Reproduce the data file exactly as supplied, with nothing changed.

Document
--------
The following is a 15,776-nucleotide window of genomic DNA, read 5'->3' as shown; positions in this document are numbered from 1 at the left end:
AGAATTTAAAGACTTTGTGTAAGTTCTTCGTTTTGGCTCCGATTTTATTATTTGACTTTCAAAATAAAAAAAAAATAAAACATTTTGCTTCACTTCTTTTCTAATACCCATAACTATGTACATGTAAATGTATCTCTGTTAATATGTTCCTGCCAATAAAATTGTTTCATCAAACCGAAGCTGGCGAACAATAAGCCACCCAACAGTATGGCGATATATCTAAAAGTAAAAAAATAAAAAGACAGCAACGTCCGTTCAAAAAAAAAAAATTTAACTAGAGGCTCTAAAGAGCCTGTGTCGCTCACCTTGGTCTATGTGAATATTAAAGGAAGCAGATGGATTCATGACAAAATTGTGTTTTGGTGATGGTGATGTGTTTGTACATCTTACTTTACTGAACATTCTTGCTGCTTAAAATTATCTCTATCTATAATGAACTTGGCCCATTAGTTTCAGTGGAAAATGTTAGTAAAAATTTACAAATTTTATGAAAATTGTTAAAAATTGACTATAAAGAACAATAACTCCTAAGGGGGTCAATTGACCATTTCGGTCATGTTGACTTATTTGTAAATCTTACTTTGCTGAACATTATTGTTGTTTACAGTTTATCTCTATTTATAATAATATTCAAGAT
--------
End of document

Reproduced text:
The following is a 15,776-nucleotide window of genomic DNA, read 5'->3' as shown; positions in this document are numbered from 1 at the left end:
AGAATTTAAAGACTTTGTGTAAGTTCTTCGTTTTGGCTCCGATTTTATTATTTGACTTTCAAAATAAAAAAAAAATAAAACATTTTGCTTCACTTCTTTTCTAATACCCATAACTATGTACATGTAAATGTATCTCTGTTAATATGTTCCTGCCAATAAAATTGTTTCATCAAACCGAAGCTGGCGAACAATAAGCCACCCAACAGTATGGCGATATATCTAAAAGTAAAAAAATAAAAAGACAGCAACGTCCGTTCAAAAAAAAAAAATTTAACTAGAGGCTCTAAAGAGCCTGTGTCGCTCACCTTGGTCTATGTGAATATTAAAGGAAGCAGATGGATTCATGACAAAATTGTGTTTTGGTGATGGTGATGTGTTTGTACATCTTACTTTACTGAACATTCTTGCTGCTTAAAATTATCTCTATCTATAATGAACTTGGCCCATTAGTTTCAGTGGAAAATGTTAGTAAAAATTTACAAATTTTATGAAAATTGTTAAAAATTGACTATAAAGAACAATAACTCCTAAGGGGGTCAATTGACCATTTCGGTCATGTTGACTTATTTGTAAATCTTACTTTGCTGAACATTATTGTTGTTTACAGTTTATCTCTATTTATAATAATATTCAAGAT